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Last Wednesday, we stared into the abyss for the second time this month.

The Dow plunged more than 800 points, its fourth-worst day in history in terms of point loss. The week before, we saw the seventh-worst day for the Dow, a drop of 767 points. The TSX, meanwhile, lost more than 300 points Wednesday, its worst loss since October.

Rallies on Thursday and Friday restored some degree of investor confidence. But this is no time to feel at ease. We are facing some unprecedented circumstances. Start with negative interest rates. Over US$15-trillion in bonds worldwide are offering returns of less than zero. You’re paying governments and big corporations such as Nestle to hold your money. That pattern is escalating.

Now, a Danish bank is offering a 10-year mortgage at a negative rate to borrowers. It’s paying you to borrow! I’ve never seen anything like this and it’s a dangerous warning signal. What happens to bank profit margins in these circumstances? How do insurers earn the projected actuarial returns to fulfill their policy obligations if interest rates drop to near zero or, worse, below? Financial institutions in Europe are coping with these issues right now. Is North America next?

Then we have the Trump trade wars to worry about. The President doesn’t see this as an issue. Rather he blames the recent turbulence in the stock markets on the failure of the Federal Reserve Board to cut rates sooner and more deeply. But, in fact, Mr. Trump’s tariff policies are exacerbating an already fragile global economy.

Fortunately, not all the news is bad. U.S. consumers, the driving force of their economy, continue to spend at a surprising rate, given all the gloomy news. The U.S. Commerce Department reported on Thursday that retail sales in July were up a seasonally adjusted 0.7 per cent from the previous month, the strongest showing since March.

Whether that can last is another story. On Friday, the University of Michigan reported that consumer sentiment index declined in early August to its lowest level since the start of the year, coming in at 92.1 compared to 98.4 in July. Chief economist Richard Curtin said consumers reacted negatively to the news that Washington plans to introduce tariffs on an additional US$300-billion worth of Chinese imports.

People were also concerned about the quarter-point rate cut by the Federal Reserve Board. "The main takeaway for consumers from the first cut in interest rates in a decade was to increase apprehensions about a possible recession," Mr. Curtin wrote. "Consumers concluded, following the Fed's lead, that they may need to reduce spending in anticipation of a potential recession."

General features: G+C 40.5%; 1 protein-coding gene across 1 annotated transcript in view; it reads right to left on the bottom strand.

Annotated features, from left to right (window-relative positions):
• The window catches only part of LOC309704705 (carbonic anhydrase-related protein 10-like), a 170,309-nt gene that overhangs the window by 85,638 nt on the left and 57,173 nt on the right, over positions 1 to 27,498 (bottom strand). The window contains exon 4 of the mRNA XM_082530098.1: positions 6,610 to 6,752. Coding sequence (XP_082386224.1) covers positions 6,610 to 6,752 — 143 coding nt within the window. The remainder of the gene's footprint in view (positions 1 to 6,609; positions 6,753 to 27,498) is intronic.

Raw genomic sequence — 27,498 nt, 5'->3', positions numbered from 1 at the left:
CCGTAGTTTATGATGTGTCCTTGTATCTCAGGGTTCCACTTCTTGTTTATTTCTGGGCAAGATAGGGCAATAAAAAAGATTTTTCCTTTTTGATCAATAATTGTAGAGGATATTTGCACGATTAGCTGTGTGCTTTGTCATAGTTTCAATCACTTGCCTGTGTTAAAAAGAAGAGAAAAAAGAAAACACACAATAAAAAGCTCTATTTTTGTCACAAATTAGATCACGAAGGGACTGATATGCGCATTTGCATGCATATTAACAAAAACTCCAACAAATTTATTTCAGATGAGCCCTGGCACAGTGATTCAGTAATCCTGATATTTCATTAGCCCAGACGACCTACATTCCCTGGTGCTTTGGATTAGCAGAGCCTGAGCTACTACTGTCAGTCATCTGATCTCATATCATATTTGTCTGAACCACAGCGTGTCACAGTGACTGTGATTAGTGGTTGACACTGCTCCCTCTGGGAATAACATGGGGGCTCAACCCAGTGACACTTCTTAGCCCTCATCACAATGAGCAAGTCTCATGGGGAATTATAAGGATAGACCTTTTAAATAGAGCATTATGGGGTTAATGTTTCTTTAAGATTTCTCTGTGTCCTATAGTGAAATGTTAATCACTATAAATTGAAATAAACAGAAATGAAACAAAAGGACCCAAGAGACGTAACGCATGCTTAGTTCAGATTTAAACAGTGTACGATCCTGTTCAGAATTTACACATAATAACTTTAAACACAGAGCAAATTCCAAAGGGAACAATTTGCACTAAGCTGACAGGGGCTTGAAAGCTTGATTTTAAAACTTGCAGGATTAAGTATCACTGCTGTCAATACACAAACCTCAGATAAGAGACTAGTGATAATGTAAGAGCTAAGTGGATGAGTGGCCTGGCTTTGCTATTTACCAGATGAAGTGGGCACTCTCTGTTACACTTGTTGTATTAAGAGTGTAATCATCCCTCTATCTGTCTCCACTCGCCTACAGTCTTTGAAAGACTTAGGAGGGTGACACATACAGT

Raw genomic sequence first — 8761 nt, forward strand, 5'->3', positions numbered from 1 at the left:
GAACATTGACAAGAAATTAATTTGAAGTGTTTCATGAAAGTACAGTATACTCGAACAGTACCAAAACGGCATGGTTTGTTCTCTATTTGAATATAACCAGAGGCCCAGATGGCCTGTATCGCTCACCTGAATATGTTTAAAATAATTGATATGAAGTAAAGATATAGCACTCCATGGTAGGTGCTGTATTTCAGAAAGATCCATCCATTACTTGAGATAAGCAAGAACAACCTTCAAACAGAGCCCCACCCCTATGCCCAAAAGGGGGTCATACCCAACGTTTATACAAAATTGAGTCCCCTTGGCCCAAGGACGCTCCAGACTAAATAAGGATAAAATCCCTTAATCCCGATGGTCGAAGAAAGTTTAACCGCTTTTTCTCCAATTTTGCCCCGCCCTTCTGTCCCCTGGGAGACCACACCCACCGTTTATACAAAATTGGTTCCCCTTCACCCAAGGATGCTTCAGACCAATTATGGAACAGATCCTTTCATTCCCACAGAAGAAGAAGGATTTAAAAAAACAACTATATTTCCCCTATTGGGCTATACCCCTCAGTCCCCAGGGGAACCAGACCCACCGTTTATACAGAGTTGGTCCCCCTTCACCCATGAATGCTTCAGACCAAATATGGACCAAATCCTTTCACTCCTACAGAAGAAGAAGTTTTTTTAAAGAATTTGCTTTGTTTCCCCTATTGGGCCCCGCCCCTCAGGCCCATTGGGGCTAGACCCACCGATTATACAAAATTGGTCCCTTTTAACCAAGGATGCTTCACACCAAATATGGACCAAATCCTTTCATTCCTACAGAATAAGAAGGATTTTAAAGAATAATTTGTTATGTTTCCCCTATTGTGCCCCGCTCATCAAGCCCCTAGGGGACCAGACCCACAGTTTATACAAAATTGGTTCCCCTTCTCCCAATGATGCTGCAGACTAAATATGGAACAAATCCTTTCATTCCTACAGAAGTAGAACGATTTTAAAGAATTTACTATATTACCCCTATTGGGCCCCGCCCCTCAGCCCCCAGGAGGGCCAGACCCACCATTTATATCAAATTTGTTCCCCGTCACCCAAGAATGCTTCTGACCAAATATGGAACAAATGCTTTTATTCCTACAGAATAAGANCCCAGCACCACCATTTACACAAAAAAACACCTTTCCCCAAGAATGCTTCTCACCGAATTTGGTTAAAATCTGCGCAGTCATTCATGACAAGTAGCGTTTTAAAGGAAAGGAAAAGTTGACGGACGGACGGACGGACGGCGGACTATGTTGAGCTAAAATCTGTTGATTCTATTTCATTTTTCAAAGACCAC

In short, fear of a recession may contribute to it actually happening.

Amid all this turbulence, what should you do? I have five suggestions.

Review your portfolio. I’ve advised this before, but many people are gripped by inertia and uncertainty when it comes to financial decisions. It’s time to suck it up and act. If you have more than half your assets in equities, you are exposing yourself to serious risk. You can make changes now or regret not acting later.

Own bonds. Yields have fallen a lot, providing windfall profits to bond owners. But we’re nowhere near through this cycle. As the economic situation worsens, bond yields will fall more, pushing up prices.

For more adventurous (and risk-tolerant) investors, the best profit potential is in long-term issues. The iShares Core Canadian Long Term Bond Index ETF (TSX: XLB) was up 18.55 per cent year-to-date as of the close on Thursday. Conservative investors should stick with iShares Core Canadian Universe Bond Index ETF (TSX: XBB), which is ahead 9.52 per cent year to date.

Own gold. Mounting global economic problems have propelled gold to the US$1,510 range, the highest level since early 2013. With interest rates now negative in parts of the world, one of the impediments to holding the metal is removed – the fact it pays no return.

I expect the price to keep moving higher. You can profit by investing in the world's largest gold fund: SPDR Gold Shares (NYSE: GLD). As of the end of July, it was up 11.13 per cent year to date. The expense ratio is 0.4 per cent. It closed on Friday at US$142.81.

Own interest-sensitive stocks. The numbers tell the story. The S&P/TSX Capped Utilities Index was up 24 per cent year to date as of Friday. The S&P/TSX Capped REIT Index was up 15.34 per cent. What more evidence do you need?

Raise cash. In rough times, cash is king. These are rough times. I suggest you have enough to cover your needs for 12-18 months, so you don’t need to sell assets into a bear market.

Hopefully, this gloomy picture will turn around. Mr. Trump could do it in a single tweet, declaring a trade truce with China. But if that doesn’t happen, the steps I’ve outlined above will reduce your risk and hopefully even generate some profits.

Gordon Pape is Editor and Publisher of the Internet Wealth Builder and Income Investor newsletters.

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